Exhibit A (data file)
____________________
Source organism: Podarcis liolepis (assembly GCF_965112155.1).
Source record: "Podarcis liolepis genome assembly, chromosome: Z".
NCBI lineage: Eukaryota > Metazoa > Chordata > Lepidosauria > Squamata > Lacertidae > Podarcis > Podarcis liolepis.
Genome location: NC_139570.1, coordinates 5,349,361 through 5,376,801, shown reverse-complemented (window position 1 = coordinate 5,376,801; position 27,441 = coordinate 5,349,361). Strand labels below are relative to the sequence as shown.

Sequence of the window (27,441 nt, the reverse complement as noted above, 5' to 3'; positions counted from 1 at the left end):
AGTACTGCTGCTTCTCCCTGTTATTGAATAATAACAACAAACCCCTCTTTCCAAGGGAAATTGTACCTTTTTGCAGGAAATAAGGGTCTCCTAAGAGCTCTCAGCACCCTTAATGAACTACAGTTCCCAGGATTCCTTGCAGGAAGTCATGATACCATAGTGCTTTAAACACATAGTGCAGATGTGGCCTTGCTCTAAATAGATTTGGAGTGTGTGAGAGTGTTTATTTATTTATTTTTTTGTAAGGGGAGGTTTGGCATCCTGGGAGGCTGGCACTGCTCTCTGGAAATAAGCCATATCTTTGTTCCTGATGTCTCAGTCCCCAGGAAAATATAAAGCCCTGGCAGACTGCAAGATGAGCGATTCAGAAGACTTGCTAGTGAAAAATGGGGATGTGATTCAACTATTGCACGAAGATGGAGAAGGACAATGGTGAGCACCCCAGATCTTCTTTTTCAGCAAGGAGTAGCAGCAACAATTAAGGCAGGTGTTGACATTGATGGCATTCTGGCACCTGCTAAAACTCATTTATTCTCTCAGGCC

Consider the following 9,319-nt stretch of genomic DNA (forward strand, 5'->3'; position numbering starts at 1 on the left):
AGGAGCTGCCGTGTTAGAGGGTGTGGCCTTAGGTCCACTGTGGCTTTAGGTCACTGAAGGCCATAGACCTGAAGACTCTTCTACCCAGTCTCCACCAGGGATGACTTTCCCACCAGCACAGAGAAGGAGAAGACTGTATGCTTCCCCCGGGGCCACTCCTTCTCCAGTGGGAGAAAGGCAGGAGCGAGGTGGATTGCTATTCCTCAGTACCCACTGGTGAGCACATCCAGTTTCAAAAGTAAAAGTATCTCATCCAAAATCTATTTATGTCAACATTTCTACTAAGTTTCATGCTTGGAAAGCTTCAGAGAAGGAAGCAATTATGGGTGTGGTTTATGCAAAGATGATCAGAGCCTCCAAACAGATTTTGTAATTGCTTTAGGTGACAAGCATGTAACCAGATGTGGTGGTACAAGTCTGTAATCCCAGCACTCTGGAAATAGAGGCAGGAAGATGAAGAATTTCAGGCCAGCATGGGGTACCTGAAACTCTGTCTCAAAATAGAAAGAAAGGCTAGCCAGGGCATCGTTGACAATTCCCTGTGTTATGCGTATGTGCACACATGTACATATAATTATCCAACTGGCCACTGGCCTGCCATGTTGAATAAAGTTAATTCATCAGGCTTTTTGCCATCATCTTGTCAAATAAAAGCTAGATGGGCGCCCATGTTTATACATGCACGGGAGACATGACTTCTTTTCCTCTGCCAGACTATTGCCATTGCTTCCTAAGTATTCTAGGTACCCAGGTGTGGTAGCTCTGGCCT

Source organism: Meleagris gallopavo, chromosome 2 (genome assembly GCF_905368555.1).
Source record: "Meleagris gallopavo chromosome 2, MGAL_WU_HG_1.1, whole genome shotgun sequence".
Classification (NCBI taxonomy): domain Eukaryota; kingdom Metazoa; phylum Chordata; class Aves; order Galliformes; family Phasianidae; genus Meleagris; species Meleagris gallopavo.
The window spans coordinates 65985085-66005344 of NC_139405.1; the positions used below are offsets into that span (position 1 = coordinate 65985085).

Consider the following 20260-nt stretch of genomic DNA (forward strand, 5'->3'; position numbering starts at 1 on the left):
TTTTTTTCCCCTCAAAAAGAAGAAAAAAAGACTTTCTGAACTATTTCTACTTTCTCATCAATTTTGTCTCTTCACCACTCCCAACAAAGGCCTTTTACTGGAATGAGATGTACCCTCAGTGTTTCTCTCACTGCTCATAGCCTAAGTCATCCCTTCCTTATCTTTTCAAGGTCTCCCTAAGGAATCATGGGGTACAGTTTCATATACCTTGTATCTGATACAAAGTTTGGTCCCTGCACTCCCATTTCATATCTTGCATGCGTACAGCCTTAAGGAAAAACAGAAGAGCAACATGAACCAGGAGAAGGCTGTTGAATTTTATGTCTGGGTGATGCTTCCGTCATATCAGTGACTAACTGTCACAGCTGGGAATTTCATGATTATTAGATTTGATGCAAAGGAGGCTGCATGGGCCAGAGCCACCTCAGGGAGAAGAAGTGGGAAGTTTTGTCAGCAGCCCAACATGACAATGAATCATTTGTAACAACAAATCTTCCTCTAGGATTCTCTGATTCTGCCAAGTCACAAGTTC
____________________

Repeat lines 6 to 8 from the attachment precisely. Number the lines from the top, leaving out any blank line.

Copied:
AGTACTGCTGCTTCTCCCTGTTATTGAATAATAACAACAAACCCCTCTTTCCAAGGGAAATTGTACCTTTTTGCAGGAAATAAGGGTCTCCTAAGAGCTCTCAGCACCCTTAATGAACTACAGTTCCCAGGATTCCTTGCAGGAAGTCATGATACCATAGTGCTTTAAACACATAGTGCAGATGTGGCCTTGCTCTAAATAGATTTGGAGTGTGTGAGAGTGTTTATTTATTTATTTTTTTGTAAGGGGAGGTTTGGCATCCTGGGAGGCTGGCACTGCTCTCTGGAAATAAGCCATATCTTTGTTCCTGATGTCTCAGTCCCCAGGAAAATATAAAGCCCTGGCAGACTGCAAGATGAGCGATTCAGAAGACTTGCTAGTGAAAAATGGGGATGTGATTCAACTATTGCACGAAGATGGAGAAGGACAATGGTGAGCACCCCAGATCTTCTTTTTCAGCAAGGAGTAGCAGCAACAATTAAGGCAGGTGTTGACATTGATGGCATTCTGGCACCTGCTAAAACTCATTTATTCTCTCAGGCC

Consider the following 9,319-nt stretch of genomic DNA (forward strand, 5'->3'; position numbering starts at 1 on the left):
AGGAGCTGCCGTGTTAGAGGGTGTGGCCTTAGGTCCACTGTGGCTTTAGGTCACTGAAGGCCATAGACCTGAAGACTCTTCTACCCAGTCTCCACCAGGGATGACTTTCCCACCAGCACAGAGAAGGAGAAGACTGTATGCTTCCCCCGGGGCCACTCCTTCTCCAGTGGGAGAAAGGCAGGAGCGAGGTGGATTGCTATTCCTCAGTACCCACTGGTGAGCACATCCAGTTTCAAAAGTAAAAGTATCTCATCCAAAATCTATTTATGTCAACATTTCTACTAAGTTTCATGCTTGGAAAGCTTCAGAGAAGGAAGCAATTATGGGTGTGGTTTATGCAAAGATGATCAGAGCCTCCAAACAGATTTTGTAATTGCTTTAGGTGACAAGCATGTAACCAGATGTGGTGGTACAAGTCTGTAATCCCAGCACTCTGGAAATAGAGGCAGGAAGATGAAGAATTTCAGGCCAGCATGGGGTACCTGAAACTCTGTCTCAAAATAGAAAGAAAGGCTAGCCAGGGCATCGTTGACAATTCCCTGTGTTATGCGTATGTGCACACATGTACATATAATTATCCAACTGGCCACTGGCCTGCCATGTTGAATAAAGTTAATTCATCAGGCTTTTTGCCATCATCTTGTCAAATAAAAGCTAGATGGGCGCCCATGTTTATACATGCACGGGAGACATGACTTCTTTTCCTCTGCCAGACTATTGCCATTGCTTCCTAAGTATTCTAGGTACCCAGGTGTGGTAGCTCTGGCCT